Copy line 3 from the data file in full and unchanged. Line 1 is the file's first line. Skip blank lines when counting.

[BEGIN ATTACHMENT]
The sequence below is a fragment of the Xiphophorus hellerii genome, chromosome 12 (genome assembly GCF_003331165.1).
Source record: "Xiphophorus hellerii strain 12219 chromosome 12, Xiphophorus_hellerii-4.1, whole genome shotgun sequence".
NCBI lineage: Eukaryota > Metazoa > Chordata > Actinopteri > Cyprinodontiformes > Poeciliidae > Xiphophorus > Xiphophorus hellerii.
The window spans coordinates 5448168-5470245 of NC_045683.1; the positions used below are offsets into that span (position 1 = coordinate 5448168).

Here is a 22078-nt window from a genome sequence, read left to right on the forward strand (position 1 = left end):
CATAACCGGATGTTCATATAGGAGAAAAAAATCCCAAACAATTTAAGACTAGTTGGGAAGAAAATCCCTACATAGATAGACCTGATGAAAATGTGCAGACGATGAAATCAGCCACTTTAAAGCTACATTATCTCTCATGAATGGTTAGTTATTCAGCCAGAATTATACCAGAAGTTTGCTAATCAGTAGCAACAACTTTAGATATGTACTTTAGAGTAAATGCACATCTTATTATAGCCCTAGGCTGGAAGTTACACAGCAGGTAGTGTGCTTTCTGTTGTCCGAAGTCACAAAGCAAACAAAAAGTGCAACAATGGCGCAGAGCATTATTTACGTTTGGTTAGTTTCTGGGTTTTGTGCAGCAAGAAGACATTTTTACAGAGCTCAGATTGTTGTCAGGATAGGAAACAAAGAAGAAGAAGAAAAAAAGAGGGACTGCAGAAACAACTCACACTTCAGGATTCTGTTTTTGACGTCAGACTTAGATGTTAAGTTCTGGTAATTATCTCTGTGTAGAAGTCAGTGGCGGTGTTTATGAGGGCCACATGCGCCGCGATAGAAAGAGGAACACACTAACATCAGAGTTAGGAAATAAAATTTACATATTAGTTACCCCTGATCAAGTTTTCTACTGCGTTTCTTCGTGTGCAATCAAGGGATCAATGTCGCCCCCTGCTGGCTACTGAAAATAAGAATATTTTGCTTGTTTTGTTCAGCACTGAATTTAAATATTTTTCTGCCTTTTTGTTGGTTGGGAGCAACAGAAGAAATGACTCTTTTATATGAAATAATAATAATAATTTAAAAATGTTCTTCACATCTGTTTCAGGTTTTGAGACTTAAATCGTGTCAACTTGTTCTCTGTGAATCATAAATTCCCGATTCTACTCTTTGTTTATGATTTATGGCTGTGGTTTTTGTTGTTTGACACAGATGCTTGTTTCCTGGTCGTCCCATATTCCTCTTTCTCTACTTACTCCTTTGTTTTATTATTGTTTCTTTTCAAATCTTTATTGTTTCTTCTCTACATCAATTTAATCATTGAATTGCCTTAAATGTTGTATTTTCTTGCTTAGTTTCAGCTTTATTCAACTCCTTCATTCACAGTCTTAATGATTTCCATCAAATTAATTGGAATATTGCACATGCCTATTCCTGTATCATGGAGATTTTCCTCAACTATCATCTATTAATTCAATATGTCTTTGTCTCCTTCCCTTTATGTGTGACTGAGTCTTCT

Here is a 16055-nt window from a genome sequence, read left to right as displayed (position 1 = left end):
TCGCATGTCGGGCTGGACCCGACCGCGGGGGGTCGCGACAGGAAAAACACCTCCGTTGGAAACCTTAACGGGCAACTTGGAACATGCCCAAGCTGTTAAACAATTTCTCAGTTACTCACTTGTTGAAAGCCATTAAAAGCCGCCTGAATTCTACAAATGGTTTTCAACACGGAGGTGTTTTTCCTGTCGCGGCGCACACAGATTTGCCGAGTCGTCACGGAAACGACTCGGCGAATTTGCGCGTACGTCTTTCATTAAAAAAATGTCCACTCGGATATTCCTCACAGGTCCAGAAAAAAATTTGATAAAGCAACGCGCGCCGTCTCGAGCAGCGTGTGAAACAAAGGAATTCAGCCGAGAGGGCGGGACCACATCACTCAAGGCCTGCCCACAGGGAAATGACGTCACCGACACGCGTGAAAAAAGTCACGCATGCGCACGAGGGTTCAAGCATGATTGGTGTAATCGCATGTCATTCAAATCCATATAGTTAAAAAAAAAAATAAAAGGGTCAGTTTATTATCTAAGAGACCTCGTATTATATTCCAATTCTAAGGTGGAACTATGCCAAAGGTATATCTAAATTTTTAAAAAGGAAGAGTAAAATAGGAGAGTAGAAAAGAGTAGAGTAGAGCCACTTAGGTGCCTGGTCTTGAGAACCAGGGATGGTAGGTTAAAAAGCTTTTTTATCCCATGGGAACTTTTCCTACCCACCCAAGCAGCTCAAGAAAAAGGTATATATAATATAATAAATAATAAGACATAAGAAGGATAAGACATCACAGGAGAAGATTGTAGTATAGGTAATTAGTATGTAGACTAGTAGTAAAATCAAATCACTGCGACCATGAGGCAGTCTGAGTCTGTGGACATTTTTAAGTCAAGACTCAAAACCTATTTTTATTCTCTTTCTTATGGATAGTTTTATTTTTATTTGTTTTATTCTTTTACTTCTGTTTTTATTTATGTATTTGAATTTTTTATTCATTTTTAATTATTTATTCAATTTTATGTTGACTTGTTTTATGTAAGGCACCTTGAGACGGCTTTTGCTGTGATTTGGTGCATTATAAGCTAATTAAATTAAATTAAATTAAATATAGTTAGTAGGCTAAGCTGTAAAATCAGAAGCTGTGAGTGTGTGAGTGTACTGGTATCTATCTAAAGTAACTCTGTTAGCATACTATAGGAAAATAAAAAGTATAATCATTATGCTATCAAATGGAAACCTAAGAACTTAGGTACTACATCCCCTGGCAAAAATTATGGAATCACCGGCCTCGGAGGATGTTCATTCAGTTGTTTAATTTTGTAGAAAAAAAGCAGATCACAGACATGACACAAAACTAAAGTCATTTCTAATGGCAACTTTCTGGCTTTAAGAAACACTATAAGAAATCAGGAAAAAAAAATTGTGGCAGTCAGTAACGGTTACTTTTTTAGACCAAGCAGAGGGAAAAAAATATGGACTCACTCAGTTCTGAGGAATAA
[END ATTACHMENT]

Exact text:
NCBI lineage: Eukaryota > Metazoa > Chordata > Actinopteri > Cyprinodontiformes > Poeciliidae > Xiphophorus > Xiphophorus hellerii.